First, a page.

Men are often viewed as the breadwinners and household money managers, but not many people can say their dad is a bona fide personal finance expert. Rachel Cruze, however, is one of the few people who can.
Though some may find it trite when their Facebook feeds fill up with posts about gratefulness, I enjoy the gentle reprieve. To hear people intentionally looking for the good when so many days it is the bad that is easier to find.
Have you faced at some point in the course of your life, a V8 moment, where you suddenly find yourself in the throes of a monumental setback, aka, gut wrenching, cookie tossing, catastrophic failure and wondered what the heck happened?
It's time we applied such common sense to healthcare spending, and a much-discussed new book does just that: Cracking Health Costs: How to Cut Your Company's Costs and Provide Employees Better Care, by Tom Emerick and Al Lewis.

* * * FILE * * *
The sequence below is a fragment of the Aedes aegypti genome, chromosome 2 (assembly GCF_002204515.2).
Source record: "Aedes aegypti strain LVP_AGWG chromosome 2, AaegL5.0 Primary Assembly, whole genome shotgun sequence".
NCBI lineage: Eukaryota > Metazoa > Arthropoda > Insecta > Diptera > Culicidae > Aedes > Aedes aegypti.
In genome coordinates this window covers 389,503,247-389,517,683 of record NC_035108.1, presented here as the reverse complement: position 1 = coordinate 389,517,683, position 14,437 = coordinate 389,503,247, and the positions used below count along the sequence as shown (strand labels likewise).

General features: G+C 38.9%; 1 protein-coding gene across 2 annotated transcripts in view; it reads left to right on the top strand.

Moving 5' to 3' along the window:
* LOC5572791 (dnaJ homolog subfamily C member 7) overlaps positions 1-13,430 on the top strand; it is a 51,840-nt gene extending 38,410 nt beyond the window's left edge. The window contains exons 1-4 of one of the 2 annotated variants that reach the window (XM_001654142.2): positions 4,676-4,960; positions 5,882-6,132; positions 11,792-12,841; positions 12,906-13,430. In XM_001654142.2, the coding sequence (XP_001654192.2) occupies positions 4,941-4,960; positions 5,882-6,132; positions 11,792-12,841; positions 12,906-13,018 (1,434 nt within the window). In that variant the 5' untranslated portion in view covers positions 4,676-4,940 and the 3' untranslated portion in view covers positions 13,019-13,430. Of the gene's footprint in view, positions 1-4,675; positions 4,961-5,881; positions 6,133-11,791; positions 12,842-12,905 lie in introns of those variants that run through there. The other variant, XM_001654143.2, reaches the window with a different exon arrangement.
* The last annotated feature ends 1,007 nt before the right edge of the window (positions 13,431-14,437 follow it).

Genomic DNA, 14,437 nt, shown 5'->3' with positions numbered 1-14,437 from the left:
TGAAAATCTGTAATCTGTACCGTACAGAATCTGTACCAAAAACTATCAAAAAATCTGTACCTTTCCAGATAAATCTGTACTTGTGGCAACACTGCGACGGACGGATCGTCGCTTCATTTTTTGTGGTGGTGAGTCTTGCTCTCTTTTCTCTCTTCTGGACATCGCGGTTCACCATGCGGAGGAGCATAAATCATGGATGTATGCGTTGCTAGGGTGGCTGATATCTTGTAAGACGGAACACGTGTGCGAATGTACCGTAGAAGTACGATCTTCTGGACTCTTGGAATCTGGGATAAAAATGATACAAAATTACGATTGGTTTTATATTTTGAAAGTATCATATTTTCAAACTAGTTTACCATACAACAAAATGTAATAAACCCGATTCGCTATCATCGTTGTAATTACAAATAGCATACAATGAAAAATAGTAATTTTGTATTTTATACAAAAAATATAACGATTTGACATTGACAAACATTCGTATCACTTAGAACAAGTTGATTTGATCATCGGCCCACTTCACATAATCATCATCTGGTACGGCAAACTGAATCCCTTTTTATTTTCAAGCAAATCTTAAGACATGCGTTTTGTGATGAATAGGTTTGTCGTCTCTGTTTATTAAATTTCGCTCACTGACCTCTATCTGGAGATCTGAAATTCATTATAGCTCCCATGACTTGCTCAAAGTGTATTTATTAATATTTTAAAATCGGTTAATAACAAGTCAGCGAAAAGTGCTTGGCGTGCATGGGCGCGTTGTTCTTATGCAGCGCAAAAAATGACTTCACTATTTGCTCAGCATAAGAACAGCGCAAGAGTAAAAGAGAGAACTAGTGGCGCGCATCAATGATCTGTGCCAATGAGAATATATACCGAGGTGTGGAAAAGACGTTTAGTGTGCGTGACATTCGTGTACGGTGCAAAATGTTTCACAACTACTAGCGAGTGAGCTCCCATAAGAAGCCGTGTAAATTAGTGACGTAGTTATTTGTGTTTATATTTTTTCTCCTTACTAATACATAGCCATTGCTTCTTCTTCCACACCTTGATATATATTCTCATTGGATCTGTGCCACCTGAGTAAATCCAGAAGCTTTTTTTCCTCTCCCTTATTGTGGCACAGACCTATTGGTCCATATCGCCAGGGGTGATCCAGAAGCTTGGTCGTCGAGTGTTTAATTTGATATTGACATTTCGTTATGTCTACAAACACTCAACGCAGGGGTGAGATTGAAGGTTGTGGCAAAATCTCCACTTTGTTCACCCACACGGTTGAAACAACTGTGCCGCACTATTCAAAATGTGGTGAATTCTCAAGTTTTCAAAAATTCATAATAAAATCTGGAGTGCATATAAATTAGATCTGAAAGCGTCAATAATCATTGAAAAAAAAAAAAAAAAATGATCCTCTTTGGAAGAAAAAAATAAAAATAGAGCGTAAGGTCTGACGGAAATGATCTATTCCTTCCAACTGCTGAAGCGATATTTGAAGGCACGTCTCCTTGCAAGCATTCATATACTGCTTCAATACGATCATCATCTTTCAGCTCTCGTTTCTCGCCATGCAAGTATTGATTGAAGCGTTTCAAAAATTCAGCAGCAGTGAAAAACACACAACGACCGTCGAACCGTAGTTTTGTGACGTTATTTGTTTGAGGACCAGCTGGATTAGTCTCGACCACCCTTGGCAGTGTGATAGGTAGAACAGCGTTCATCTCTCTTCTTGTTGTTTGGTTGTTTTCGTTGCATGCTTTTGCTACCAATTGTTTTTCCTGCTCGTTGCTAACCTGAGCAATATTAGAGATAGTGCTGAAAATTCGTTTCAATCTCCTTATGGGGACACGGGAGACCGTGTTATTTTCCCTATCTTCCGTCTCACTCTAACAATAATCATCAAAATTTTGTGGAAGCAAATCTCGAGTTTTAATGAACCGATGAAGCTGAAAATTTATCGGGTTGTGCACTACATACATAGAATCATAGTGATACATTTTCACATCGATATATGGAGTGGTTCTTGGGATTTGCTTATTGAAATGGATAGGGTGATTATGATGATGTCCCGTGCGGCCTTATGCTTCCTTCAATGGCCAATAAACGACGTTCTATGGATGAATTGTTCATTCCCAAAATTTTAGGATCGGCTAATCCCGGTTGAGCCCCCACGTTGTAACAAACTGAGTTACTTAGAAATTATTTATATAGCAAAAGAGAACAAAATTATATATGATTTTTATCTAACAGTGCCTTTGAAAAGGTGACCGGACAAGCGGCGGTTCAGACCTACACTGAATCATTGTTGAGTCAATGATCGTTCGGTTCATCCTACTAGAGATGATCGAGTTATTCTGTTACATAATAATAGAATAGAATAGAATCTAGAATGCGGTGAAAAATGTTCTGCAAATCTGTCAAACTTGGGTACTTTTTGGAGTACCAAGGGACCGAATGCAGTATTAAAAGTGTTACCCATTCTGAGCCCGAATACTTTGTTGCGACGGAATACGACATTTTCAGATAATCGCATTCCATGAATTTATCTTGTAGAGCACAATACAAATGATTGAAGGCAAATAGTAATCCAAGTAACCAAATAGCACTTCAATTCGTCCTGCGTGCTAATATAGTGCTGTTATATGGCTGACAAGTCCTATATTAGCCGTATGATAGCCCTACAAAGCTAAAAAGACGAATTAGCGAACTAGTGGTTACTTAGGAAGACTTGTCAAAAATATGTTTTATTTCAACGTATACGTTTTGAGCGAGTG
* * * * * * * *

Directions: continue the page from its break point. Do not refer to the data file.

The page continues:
Money was always mysterious to me. As a child, the subject of money was only reserved for 'grown folks.' I knew that my father, a career officer in the United States Army, left home every day for some place called work. Still, I never knew how money was earned or how it affected my life.
Your gut knows how to make good decisions. Yet we often feel safer relying on logic or the opinions of other people, rather than letting our intestines make the call. So how do you learn to trust your instincts?
Though Christian financial "guru" Dave Ramsey claims not to understand Occupy Wall Street, he does know why protesters want to raise taxes on the wealthy: We are sinners. "At the core of this demand," he says, "is envy."
I've watched many people get in trouble with upside down car loans, second mortgages or high interest rate financing. Credit keeps many people from living within their means. Then a friend told me he was buying a large house.